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Old 09-28-2015, 12:23 AM
 
Location: Tennessee at last!
1,886 posts, read 2,153,741 times
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I'd suggest you try changing your snack routine to vegetable snacks. Have carrot sticks and celery pre-cut in the frig and offer them for snacks. Or a small salad. Your kids are old enough that they should not 'need' a major snack.

Also, maybe start your dinner with an appetizer. That lets them start eating and hopefully their bodies will have more 'time' eating and can register as full with a smaller main dinner. For the appetizer offer things with high 'volume' and low cost such as soups -vegetable, egg drop, chicken noodle (made with left over chicken), potato, bean, even ramon or chili, etc. Eat it slowly and talk so their bodies can start to fill full. Do not use nuts or cheese and cracker type appetizers as that would only increase your costs and they are not a quickly filling as a soup.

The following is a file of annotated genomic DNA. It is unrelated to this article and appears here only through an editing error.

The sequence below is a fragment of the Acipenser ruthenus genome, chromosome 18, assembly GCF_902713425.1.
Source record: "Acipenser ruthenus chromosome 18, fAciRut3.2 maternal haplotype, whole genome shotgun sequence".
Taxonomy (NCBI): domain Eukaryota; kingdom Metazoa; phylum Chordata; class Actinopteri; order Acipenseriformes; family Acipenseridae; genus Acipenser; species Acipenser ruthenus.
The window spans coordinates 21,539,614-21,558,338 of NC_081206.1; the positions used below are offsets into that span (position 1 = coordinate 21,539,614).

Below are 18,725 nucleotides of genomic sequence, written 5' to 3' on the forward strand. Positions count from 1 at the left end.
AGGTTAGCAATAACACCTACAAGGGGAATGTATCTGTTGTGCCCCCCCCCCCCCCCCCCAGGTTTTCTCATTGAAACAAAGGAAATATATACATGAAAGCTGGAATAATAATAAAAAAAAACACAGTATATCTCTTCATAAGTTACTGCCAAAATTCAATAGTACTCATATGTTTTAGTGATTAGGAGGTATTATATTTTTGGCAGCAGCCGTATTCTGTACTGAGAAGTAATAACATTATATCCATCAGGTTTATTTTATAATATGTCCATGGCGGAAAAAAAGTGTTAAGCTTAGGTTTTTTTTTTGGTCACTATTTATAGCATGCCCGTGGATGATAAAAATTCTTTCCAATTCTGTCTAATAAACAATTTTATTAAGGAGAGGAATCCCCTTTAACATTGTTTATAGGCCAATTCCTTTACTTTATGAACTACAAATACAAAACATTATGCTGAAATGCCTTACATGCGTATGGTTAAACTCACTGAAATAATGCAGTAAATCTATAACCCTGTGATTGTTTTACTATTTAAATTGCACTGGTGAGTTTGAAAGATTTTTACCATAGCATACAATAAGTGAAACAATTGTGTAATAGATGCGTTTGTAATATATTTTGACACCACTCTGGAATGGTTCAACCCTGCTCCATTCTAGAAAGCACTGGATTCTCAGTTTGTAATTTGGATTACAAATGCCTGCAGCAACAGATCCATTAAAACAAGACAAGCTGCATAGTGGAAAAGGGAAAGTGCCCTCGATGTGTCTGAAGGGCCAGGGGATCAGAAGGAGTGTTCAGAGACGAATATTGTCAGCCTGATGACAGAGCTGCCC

Then for your dinner keep the protein to 3-4 ounces per person...including the cheese. Supplement with vegetable, as in stir frys, or with other carbs. But make the non-protein the 'star' of the dinner. And use different types of dinners such as chili over corn bread or vegetables with a little chicken in gravy over mashed potatoes. Butternut squash with brown sugar, spaghetti squash with pasta sauce, cauliflower with cheese sauce, etc. One of my kids favorites is leftover rice, chicken, vegetables, sometimes cheese, and a can of cream of celery /chicken soup and milk added to make a creamy texture, just warm in the oven. ITs different each time depending on the vegetables.

BTW, we sometimes have ramon--one pack for the family with added mixed vegetables and a can of chicken, or left over chicken.